Etienne Marie Antoine Champion Nansouty, comte de (1768–1815)

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Nansouty’s cuirassiers charging at the Battle of Friedland on 14 June 1807.

Nansouty was one of Napoleon’s foremost heavy cavalry leaders. He served in most of the Emperor’s battles and earned respect for his deliberate and devastating charges. Although Nansouty was considered by many to be overly cautious, he was a commander who prided himself on taking care of his men.

Nansouty was born in Bordeaux on 30 May 1768 into a noble family. He was sent to the military academy at Brienne in 1782, along with other members of the nobility. He graduated in 1785 and was commissioned as a second lieutenant in the Burgundy cavalry regiment. Despite Nansouty’s aristocratic background, the French Revolution opened many opportunities for him. While many other nobles fled the country or were executed, Nansouty advanced rapidly in rank in the expanding French Army. In 1792 he became lieutenant colonel of the 2nd Chasseurs a Cheval. Over the next decade, Nansouty served in the Army of the Rhine. In 1799 he was promoted to général de brigade and saw action at Stockach and Memmingen.

Nansouty’s career advanced rapidly under Napoleon’s rule. In March 1803 he became général de division. That year he served under General Adolphe Mortier in the conquest of Hanover. Nansouty then became part of the army at the camp of Boulogne, awaiting the right conditions for an invasion of England. In August 1805 he took command of the newly formed 1st Cuirassier Division, part of Marshal Joachim Murat’s cavalry corps. Nansouty’s division was an integral part of the striking power of the Grande Armée. During the 1805 campaign Nansouty was present at the battles of Wertingen, Ulm, and Austerlitz, and he gained the reputation of being a cautious commander, even to the point of being slow. In part, the care with which Nansouty deployed his troops was a result of his fatherly attitude toward them. He also regarded Murat as headstrong and overly zealous, viewing himself as a counterbalance.

During 1806 Nansouty fought in the campaign in East Prussia and Poland. His cuirassiers played important roles in the Battle of Golymin in late 1806 and at Eylau and Friedland in 1807. Napoleon noted Nansouty’s performance, and in 1808 he named the cavalry commander as his First Equerry, as well as Count of the Empire. Nansouty accompanied Napoleon during his 1808 campaign in Spain and then back to Paris to prepare for war against the Austrians. In 1809 Nansouty headed the 1st Cuirassier Division under Marshal Jean-Baptiste Bessieres and participated in the battles along the Danube, including Aspern- Essling and Wagram.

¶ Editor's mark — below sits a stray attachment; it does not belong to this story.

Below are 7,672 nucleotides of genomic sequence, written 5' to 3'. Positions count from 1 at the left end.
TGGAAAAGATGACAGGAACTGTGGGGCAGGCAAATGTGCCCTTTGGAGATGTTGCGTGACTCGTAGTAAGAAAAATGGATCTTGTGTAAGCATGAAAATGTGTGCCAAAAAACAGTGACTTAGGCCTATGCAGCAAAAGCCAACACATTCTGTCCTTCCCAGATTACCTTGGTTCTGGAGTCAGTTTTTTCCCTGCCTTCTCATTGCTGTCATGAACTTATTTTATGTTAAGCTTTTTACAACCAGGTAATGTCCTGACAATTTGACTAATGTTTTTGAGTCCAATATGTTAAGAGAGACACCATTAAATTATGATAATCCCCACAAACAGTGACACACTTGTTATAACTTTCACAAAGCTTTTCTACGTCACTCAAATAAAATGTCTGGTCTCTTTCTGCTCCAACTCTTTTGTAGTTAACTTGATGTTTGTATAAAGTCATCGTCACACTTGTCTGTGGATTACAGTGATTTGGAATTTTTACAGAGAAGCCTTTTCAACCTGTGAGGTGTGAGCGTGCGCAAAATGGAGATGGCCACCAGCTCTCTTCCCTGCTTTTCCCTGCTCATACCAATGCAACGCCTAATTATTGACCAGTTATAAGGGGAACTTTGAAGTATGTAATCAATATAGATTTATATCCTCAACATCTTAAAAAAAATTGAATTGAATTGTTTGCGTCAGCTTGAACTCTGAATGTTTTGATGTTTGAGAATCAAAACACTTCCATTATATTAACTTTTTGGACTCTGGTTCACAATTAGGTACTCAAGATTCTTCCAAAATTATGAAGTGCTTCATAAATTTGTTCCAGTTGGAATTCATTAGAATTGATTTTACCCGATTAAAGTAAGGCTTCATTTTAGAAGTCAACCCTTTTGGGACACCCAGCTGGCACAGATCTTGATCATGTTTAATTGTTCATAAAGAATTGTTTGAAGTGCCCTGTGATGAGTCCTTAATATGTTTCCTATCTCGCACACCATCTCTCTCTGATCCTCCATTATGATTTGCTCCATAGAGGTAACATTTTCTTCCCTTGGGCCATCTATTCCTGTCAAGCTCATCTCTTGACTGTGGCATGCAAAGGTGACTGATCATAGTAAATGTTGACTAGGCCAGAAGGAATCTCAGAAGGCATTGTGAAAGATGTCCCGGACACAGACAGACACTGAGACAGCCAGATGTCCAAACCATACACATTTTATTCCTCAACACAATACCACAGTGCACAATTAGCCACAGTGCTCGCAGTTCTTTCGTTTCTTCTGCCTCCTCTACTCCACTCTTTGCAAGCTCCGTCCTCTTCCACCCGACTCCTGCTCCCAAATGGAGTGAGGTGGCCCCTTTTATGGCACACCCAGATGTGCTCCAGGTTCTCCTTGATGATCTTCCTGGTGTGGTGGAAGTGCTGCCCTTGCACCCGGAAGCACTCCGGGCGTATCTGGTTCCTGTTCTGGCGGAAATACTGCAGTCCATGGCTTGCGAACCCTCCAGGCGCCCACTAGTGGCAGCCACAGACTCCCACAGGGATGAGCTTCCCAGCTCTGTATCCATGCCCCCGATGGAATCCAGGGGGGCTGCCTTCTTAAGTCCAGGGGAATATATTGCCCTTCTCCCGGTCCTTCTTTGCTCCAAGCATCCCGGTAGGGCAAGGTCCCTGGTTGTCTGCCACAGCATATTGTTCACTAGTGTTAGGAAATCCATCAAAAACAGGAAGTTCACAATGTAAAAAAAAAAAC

During the invasion of Russia in 1812, Nansouty commanded I Cavalry Corps in the Cavalry Reserve. He fought in the battles of Ostrovno and Borodino. He was wounded in the latter battle and missed the remainder of the campaign, in the course of which the cavalry was decimated by the sufferings of the retreat. The replacements that Nansouty trained and commanded during the 1813 campaign in Germany were inferior in many ways. He commanded the cavalry of the Imperial Guard in fighting at Dresden, Leipzig, and Hanau, at the last of which he was again wounded. Nansouty recovered to fight in the 1814 campaign in France.

Despite the rewards Nansouty received from Napoleon, including being named First Chamberlain to Empress Josephine, he was no Bonapartist and quickly swore allegiance to Louis XVIII upon Napoleon’s exile to Elba. He was named aide to the comte d’Artois and captain lieutenant of the Mousquetaires Gris (Gray Musketeers). Nansouty died in Paris on 12 February 1815, before Napoleon’s return from Elba.

References and further reading Johnson, David. 1978. Napoleon’s Cavalry and Its Leaders. New York: Holmes and Meier. Ryan, Edward, and Lucien Rousselot. 1999. Napoleon’s Elite Cavalry: Cavalry of the Imperial Guard, 1804-1815. Mechanicsburg, PA: Stackpole.

Forschungsmitarbeiter Mitch Williamson is a technical writer with an interest in military and naval affairs. He has published articles in Cross & Cockade International and Wartime magazines. He was research associate for the Bio-history Cross in the Sky, a book about Charles ‘Moth’ Eaton’s career, in collaboration with the flier’s son, Dr Charles S. Eaton. He also assisted in picture research for John Burton’s Fortnight of Infamy. Mitch is now publishing on the WWW various specialist websites combined with custom website design work. He enjoys working and supporting his local C3 Church. “Curate and Compile“
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